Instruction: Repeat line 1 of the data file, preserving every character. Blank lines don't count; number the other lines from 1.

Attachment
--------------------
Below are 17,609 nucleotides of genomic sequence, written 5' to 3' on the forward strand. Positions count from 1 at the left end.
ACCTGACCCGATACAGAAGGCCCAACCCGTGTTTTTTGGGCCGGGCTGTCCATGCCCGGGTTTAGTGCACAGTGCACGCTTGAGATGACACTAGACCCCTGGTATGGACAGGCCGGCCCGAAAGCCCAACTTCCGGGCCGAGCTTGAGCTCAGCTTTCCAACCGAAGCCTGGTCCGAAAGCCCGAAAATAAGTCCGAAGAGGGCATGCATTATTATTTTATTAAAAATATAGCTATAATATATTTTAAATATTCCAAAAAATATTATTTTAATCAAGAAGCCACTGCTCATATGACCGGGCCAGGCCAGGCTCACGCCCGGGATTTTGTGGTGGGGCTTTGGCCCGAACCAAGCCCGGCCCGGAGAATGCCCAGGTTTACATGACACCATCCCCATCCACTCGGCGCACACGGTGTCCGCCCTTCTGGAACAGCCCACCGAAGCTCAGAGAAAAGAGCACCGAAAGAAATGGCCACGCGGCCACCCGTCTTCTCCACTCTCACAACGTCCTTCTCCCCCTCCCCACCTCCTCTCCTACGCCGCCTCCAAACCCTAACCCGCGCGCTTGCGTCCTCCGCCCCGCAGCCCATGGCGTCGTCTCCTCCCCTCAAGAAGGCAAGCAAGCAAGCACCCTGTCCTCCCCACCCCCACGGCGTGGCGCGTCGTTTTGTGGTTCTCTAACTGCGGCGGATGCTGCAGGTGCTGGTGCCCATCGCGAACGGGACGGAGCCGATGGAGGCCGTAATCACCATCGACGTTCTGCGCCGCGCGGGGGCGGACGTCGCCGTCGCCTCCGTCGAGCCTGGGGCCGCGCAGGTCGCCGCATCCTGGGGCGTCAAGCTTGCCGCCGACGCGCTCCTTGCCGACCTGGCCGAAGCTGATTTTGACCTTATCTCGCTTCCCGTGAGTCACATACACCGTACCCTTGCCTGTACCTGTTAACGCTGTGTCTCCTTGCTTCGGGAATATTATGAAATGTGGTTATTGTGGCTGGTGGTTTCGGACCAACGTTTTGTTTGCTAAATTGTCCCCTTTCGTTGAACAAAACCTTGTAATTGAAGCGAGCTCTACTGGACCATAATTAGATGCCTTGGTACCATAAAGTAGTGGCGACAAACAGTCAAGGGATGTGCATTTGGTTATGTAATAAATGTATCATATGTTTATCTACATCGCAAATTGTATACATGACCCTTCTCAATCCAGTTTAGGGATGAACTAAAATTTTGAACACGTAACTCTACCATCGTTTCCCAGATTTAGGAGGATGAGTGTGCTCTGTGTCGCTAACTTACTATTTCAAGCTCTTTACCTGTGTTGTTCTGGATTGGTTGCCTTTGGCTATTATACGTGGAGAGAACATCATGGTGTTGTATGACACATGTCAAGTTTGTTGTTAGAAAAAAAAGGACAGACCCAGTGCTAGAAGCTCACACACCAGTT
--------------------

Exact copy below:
Below are 17,609 nucleotides of genomic sequence, written 5' to 3' on the forward strand. Positions count from 1 at the left end.